Scratch and Sleep Quantification in Atopic Dermatitis (SQUAD)
|The safety and scientific validity of this study is the responsibility of the study sponsor and investigators. Listing a study does not mean it has been evaluated by the U.S. Federal Government. Read our disclaimer for details.|
|ClinicalTrials.gov Identifier: NCT03490877|
Recruitment Status : Completed
First Posted : April 6, 2018
Last Update Posted : February 12, 2020
|Condition or disease|
|Atopic Dermatitis Pruritus Sleep Disturbance|
Wrist worn accelerometers, sleep sensors, polysomnography (PSG), and associated data analysis platforms would provide quantitative and qualitative knowledge regarding the action of scratching and sleep quantity in a symptomatic atopic dermatitis (AD) population. Our overall aim is to validate the use of accelerometry technology and digital measures to quantitatively and qualitatively evaluate scratch and sleep in AD patients in a home environment.
Accelerometry devices appear similar to a wristwatch. The subject will be asked to wear an accelerometry device on each wrist during the study. The accelerometry device provides continuous measures of wrist activity and will be used to quantify nocturnal scratching and sleep behaviors to be compared to videography (annotated for scratch), sleep sensor, PSG and traditional patient-reported outcome (PRO) and Quality of Life (QoL) measures [Peak Pruritus Numerical Scale, Severity of Pruritus Scale (SPS), Patient Global Impression of Severity (PGIS), Medical Outcomes Study (MOS) Sleep Scale, Itch and Sleep Diary, Patient-Oriented Eczema Measure (POE), Patient-Reported Outcomes Measurement Information System (PROMIS)-pain interference, PROMIS- anxiety, Dermatology Life Quality Index (DLQI), Family Dermatology Life Quality Index (FDLQI), Children's Dermatology Life Quality Index (CDLQI), Device and Device Comfort Questionnaire] in patients with AD in a clinic and home setting in a well-controlled clinical study.
|Study Type :||Observational|
|Actual Enrollment :||45 participants|
|Official Title:||Quantification of Scratch and Sleep in Atopic Dermatitis|
|Actual Study Start Date :||July 13, 2018|
|Actual Primary Completion Date :||April 30, 2019|
|Actual Study Completion Date :||September 30, 2019|
- Scratch Movements [ Time Frame: 5 days ]To evaluate the agreement between the outcomes acquired by video annotation and accelerometry regarding scratch movement.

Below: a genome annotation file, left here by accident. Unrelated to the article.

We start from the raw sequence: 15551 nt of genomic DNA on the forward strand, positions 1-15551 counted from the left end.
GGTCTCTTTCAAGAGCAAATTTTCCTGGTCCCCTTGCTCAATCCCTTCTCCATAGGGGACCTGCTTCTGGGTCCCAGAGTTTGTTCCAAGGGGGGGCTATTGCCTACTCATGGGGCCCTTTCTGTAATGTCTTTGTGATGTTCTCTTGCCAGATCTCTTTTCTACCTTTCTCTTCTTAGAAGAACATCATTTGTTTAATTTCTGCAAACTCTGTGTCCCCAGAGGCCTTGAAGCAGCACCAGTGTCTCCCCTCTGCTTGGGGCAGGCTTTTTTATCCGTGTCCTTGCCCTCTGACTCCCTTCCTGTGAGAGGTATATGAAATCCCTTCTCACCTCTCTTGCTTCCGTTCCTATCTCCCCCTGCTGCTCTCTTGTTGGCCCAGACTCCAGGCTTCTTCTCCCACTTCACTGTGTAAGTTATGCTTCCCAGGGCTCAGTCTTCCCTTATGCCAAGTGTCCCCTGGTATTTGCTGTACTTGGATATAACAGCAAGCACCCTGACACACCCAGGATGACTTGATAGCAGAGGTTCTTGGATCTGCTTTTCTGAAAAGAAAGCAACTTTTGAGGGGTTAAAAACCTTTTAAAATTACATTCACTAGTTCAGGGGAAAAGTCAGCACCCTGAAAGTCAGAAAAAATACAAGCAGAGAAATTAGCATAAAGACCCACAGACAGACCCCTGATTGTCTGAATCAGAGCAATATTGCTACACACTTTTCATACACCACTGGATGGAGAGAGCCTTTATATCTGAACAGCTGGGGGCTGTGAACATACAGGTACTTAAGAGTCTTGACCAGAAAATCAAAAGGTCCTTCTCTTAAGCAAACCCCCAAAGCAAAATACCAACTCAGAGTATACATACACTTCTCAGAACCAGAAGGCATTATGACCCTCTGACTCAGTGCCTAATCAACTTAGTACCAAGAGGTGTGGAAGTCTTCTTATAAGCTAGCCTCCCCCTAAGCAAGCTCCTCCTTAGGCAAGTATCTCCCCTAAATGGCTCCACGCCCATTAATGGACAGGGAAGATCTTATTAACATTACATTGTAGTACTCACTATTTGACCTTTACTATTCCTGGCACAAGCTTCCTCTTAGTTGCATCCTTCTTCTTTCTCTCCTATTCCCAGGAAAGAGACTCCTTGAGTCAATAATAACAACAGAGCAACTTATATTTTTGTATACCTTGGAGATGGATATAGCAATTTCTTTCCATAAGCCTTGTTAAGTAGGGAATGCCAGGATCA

- Sleep Time [ Time Frame: 5 days ]To evaluate the agreement between the outcomes of amount of time asleep acquired by polysomnography, sleep sensor pad, and accelerometry.
- Sleep Efficiency [ Time Frame: 5 days ]To evaluate the agreement between the outcomes of sleep efficiency acquired by polysomnography, sleep sensor pad and accelerometry.
- Patient-Reported Outcomes/ Scratch [ Time Frame: 5 days ]To evaluate the agreement between the scratch outcomes acquired by accelerometry and patient-reported outcome (PRO) measures (as measured by the scales of the respective PROs).
- Patient-Reported Outcomes/ Sleep [ Time Frame: 5 days ]To evaluate the agreement between the sleep outcomes acquired by accelerometry and patient-reported outcome (PRO) measures (as measured by the scales of the respective PROs).
- Quality of Life/ Scratch [ Time Frame: 5 days ]To evaluate the agreement between the scratch outcomes acquired by accelerometry and quality of life measures, as measured by scores of the Quality of Life Questionnaires.
- Quality of Life/ Sleep [ Time Frame: 5 days ]To evaluate the agreement between the sleep outcomes acquired by accelerometry and quality of life measures, as measured by scores of the Quality of Life Questionnaires.
To learn more about this study, you or your doctor may contact the study research staff using the contact information provided by the sponsor.
Please refer to this study by its ClinicalTrials.gov identifier (NCT number): NCT03490877
|United States, New York|
|University of Rochester|
|Rochester, New York, United States, 14642|
|Principal Investigator:||Lisa A. Beck, MD||University of Rochester|
|Study Chair:||Earl R. Dorsey, MD MBA||University of Rochester Medical Center/Center for Health+Technology|